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Thursday, November 8, 2007

Gas pumps with Internet service, color screens, and touch pads use Google Maps to guide drivers to nearby landmarks.

Cars and maps are kind of a match made in heaven. People get lost, and roads are confusing. Luckily, pumping gas is not, and despite some states like Oregon requiring people to pump your gas for you, most other places are a self-serve affair. The Associated Press is reporting that a new line of gas pumps from Gilbarco Veeder-Root, due to ship next month, will be equipped with a touch-screen panel that includes a slightly stripped-down version of Google Maps to let you browse local attractions like hotels, amusement parks, and restaurants that have been handpicked by the gas station's owner. When you've found what you're looking for, you can then print out the directions right from the pump. Stations that buy and install them simply need to hook up the pump to the Internet to get the things going.

Gasoline pump maker Gilbarco Veeder-Root on Wednesday unveiled a new service that lets drivers use Google Maps at the pump to get directions to destinations chosen by gas station owners.
The service, unveiled at the National Association of Convenience Stores conference in Atlanta, is part of Gilbarco's Applause media system, which has been incorporated in its Encore pumps with color screens and Internet connections. Applause is an extension of Gilbarco's SMART Merchandising system that retailers can use to display promotions and advertisements, and offer coupons through the pump's receipt printer.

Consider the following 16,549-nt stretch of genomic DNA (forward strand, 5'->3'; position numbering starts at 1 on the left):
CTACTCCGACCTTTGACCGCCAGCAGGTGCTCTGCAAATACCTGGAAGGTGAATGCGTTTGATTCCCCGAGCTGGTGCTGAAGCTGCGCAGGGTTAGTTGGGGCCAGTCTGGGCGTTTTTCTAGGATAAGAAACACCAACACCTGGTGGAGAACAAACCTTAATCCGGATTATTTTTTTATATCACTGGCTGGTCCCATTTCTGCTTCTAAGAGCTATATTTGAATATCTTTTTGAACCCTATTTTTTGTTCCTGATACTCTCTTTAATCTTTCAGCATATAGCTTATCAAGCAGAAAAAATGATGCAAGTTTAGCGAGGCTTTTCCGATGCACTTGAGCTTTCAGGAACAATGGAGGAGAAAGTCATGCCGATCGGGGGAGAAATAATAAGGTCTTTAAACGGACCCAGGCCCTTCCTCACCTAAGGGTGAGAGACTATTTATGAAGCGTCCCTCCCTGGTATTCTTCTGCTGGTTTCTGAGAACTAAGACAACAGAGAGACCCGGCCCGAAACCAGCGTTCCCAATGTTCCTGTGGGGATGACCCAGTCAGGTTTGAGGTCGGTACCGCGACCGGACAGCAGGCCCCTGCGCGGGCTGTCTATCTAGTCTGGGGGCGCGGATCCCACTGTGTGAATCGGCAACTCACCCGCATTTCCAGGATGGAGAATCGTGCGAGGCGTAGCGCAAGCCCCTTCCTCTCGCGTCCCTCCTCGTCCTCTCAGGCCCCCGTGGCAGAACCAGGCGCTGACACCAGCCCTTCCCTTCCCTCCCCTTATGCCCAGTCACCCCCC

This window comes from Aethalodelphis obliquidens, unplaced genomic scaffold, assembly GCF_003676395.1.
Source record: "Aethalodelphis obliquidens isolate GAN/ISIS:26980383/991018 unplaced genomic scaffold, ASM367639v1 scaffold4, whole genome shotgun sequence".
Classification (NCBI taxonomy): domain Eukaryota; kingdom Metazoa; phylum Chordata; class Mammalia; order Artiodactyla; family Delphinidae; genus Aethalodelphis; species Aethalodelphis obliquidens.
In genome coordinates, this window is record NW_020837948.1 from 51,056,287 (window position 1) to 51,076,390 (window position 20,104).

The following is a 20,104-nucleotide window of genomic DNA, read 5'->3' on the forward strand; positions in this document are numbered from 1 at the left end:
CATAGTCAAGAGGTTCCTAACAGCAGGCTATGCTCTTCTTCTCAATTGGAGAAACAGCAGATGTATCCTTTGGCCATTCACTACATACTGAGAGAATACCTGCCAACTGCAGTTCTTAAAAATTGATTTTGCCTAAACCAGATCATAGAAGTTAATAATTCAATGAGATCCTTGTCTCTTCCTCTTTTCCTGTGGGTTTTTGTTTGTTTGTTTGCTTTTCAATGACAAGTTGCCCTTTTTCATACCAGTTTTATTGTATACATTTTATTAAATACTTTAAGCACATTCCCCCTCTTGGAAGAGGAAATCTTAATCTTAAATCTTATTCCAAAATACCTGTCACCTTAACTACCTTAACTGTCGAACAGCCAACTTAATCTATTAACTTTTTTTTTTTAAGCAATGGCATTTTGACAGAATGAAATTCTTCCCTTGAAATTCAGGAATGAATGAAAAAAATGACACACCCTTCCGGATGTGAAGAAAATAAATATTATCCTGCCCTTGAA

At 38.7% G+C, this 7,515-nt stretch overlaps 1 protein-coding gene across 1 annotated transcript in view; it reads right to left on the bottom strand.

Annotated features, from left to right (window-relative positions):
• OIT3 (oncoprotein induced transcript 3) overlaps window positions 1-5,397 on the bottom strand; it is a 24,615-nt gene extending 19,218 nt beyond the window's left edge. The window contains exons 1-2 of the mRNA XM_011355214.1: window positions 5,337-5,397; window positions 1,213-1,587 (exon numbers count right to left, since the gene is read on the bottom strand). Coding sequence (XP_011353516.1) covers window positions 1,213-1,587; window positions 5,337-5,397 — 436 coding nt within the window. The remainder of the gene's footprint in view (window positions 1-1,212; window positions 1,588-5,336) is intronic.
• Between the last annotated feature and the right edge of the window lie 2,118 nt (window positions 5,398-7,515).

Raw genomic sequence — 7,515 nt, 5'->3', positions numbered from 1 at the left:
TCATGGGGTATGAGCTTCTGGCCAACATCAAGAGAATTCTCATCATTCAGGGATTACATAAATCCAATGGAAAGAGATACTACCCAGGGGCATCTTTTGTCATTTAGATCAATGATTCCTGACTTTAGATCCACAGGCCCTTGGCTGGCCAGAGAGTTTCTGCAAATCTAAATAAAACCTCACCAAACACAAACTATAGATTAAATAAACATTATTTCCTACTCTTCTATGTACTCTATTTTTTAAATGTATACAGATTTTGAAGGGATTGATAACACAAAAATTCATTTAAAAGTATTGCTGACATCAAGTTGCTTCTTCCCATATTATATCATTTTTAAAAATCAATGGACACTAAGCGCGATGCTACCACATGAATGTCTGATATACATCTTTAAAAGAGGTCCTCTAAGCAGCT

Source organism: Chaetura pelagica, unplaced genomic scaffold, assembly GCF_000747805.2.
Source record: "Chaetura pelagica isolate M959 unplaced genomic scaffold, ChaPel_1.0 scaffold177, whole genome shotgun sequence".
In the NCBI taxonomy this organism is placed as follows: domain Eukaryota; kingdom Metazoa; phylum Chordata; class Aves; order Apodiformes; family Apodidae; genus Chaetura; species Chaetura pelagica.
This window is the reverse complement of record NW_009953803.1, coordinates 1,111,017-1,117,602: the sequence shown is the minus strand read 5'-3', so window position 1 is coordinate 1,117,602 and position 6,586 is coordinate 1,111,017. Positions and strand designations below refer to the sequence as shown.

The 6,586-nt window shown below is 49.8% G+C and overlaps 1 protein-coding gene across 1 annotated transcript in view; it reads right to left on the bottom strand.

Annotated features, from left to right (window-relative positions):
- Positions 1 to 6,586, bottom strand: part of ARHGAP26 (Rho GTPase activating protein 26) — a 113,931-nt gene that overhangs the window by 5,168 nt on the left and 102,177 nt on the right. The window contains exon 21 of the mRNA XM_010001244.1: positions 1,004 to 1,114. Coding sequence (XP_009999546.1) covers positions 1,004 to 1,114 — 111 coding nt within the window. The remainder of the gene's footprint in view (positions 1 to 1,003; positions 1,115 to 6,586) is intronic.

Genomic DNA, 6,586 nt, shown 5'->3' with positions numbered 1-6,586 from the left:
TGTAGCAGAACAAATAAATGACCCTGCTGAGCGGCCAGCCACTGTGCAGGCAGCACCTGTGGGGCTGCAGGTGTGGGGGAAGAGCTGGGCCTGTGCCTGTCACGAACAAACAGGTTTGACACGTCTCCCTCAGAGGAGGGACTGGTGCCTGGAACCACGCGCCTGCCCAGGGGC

Gilbarco plans to begin testing of the Google service early next month, company spokeswoman Lucy Sackett told InformationWeek. The company hopes to roll out the service later in the month to about 3,500 pumps across the United States.

The Google service will be very limited initially. Using the pump's touch pad, drivers will be able to choose a category, such as restaurants, hospitals, hotels, or landmarks, and then pick a listing and print a map to the location. Retailers will choose the listings.

Motorists will not be able to search for their own destinations, Sackett said. That feature is expected to be introduced later, but no date has been set. "We're looking at a number of options, depending on how the initial testing and roll out goes," Sackett said.

While of limited use to motorists, the initial service gives retailers the tools to enter marketing deals with local businesses. Besides offering maps to locations, gas station owners could also offer coupons to try to drive traffic to local merchants. "Based on the interest we're getting at the show, I think there'll be a lot of demand for this," Sackett said.

Gilbarco plans to add other services to its Internet-connected pumps in the future. Those services could include weather and traffic reports, public service announcements, or the ability to order, for example, a sandwich at the pump and have it ready in the store after the motorist finishes filling up.

Gilbarco declined to say whether it had entered into a partnership with Google. The search engine offers open software hooks that developers can use to embed Google services in applications. "That's more representative of the relationship," Sackett said.

Google makes its services available to third-party developers to further its goal of getting its search engine in front of consumers wherever they are, not just at a home PC. Not all uses of its services lead to money trading hands.

As another example of Google's constant effort to expand the use of its services, the company on Monday unveiled a Linux-based operating system for mobile phones that would offer easy access to Google e-mail, search, and other services. Google has rallied 30 companies around its open-source OS, including T-Mobile, HTC, Qualcomm and Motorola.

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